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More Females Seek Help with Domestic Violence

The number of women seeking help over domestic violence doubled in Beijing last year, figures show.

And women still have an inferior status in family life and employment, a local justice official said yesterday on the eve of International Women's Day.

"Efforts to free women from domestic violence and unfairness in employment should be stepped up," said Shi Guangchun, chief of the legal assistance work guidance division at the Beijing Municipal Bureau of Justice.

He made the remarks at a press conference yesterday, organized to review the legal assistance given to women in need last year.

"The number of women being helped over domestic violence doubled last year compared with 2003," Xu said.

Municipal-, district- and county-level legal assistance organizations in Beijing gave help to women on more than 800 occasions last year, according to the official.

A woman suffering from a gynecological disease was one of those who asked for help.

She was continuously abused by her husband after falling ill. He even forced her out of their home. He also refused to pay her medical fees and daily expenses, even though she was off work because of ill health.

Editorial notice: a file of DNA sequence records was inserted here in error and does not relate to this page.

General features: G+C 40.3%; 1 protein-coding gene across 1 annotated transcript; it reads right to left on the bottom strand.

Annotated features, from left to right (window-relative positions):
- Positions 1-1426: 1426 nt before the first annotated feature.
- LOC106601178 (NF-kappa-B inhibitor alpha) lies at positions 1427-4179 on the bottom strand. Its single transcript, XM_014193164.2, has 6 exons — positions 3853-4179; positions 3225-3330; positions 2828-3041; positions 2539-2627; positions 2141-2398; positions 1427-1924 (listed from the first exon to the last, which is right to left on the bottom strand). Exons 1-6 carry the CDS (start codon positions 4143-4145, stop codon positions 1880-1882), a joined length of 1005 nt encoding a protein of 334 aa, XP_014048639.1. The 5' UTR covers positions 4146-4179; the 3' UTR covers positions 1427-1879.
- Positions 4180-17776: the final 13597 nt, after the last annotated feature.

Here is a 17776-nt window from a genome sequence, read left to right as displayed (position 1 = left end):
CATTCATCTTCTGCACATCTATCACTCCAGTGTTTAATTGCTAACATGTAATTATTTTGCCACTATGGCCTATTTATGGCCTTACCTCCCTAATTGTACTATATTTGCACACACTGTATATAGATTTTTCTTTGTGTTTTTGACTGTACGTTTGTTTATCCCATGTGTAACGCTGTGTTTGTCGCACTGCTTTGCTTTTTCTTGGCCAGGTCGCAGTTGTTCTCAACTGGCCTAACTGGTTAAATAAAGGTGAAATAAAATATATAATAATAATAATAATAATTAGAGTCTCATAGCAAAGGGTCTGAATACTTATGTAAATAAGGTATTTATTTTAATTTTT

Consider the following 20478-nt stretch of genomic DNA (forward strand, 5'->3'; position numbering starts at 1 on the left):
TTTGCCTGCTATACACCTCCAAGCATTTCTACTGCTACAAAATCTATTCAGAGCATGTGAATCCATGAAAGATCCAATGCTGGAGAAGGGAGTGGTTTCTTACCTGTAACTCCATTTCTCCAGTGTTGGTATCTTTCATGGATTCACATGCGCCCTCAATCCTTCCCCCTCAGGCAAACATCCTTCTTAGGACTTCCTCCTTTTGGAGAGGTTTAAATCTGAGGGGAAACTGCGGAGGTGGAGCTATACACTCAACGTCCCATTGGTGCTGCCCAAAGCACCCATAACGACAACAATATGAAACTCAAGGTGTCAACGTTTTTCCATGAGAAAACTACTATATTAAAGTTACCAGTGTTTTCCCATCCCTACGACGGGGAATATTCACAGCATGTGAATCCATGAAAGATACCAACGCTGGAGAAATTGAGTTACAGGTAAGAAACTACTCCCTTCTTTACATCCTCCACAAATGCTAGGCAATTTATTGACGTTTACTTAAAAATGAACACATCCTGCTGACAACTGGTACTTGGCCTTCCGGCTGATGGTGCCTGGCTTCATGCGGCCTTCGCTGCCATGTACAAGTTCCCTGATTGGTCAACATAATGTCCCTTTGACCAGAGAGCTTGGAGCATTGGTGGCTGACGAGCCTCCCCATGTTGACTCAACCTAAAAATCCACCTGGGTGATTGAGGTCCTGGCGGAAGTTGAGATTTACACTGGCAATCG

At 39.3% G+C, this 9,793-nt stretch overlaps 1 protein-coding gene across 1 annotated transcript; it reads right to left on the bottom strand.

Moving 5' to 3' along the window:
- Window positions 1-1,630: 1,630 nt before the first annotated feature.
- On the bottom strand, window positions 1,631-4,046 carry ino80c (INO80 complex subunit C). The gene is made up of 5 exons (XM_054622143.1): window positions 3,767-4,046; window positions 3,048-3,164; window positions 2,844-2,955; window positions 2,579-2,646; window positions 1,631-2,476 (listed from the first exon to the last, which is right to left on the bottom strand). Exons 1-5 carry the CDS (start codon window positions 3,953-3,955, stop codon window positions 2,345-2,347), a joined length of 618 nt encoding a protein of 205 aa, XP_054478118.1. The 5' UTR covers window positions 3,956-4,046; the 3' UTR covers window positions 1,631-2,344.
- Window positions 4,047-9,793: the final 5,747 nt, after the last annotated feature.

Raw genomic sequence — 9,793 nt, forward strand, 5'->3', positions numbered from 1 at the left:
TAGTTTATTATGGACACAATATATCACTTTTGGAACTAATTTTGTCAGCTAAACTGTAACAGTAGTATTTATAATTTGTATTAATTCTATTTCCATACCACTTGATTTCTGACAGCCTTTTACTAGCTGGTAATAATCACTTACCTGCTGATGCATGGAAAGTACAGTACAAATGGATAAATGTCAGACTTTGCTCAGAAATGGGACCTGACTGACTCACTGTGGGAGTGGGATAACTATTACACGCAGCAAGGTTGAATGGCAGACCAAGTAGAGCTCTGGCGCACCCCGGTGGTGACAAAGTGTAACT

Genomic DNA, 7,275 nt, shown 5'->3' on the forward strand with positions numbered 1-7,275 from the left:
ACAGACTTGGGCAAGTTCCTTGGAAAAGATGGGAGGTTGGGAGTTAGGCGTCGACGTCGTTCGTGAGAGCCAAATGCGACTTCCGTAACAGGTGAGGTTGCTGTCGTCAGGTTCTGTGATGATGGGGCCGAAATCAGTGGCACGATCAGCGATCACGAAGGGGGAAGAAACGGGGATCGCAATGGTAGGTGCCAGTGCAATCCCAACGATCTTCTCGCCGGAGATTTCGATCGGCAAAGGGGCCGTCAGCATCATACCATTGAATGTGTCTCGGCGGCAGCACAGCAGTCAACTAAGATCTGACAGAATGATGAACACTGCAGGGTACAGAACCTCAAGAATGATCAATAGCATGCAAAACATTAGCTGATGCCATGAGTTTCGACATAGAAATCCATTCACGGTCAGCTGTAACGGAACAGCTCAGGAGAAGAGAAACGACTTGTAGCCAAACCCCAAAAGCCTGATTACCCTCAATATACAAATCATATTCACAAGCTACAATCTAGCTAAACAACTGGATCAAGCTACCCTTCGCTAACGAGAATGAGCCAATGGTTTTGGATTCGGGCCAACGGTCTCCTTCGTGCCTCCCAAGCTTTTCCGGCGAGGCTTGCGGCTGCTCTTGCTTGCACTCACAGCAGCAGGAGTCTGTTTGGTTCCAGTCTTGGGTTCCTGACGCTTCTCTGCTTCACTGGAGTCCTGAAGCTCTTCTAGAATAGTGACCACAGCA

The woman finally contacted Daxing District Legal Assistance Centre for help.

The centre then appointed lawyer Sun Tao to represent the woman in her attempts to sue her husband in court for support payments.

The court decided that the husband should pay monthly expenses to his ill wife.

In total, women were helped on a range of issues on around 80,000 occasions in Beijing last year, with over 30 percent related to marital disputes.

"Women's legal interests were infringed over divorce, the partition of properties and inheritance," Shi said.

"Some women were not aware of their husbands' true income and property situation when they divorced," he said.

"Some wives failed to get evidence of husbands who co-habited with other women. The women were then in a disadvantaged position," he said.

Meanwhile, another 20 percent of all consultations given to women were over labour disputes.

"Some employers dismissed female workers when they became pregnant," Shi said yesterday.

"Some refused to sign employment contracts with female employees," he added.

The official also stressed that the Labor Law, which went into effect 10 years ago, was now out of date in some aspects.

Various levels of legal assistance organizations in Beijing adopted 1,100 cases put forward by women last year, sources said.

(China Daily March 8, 2005)

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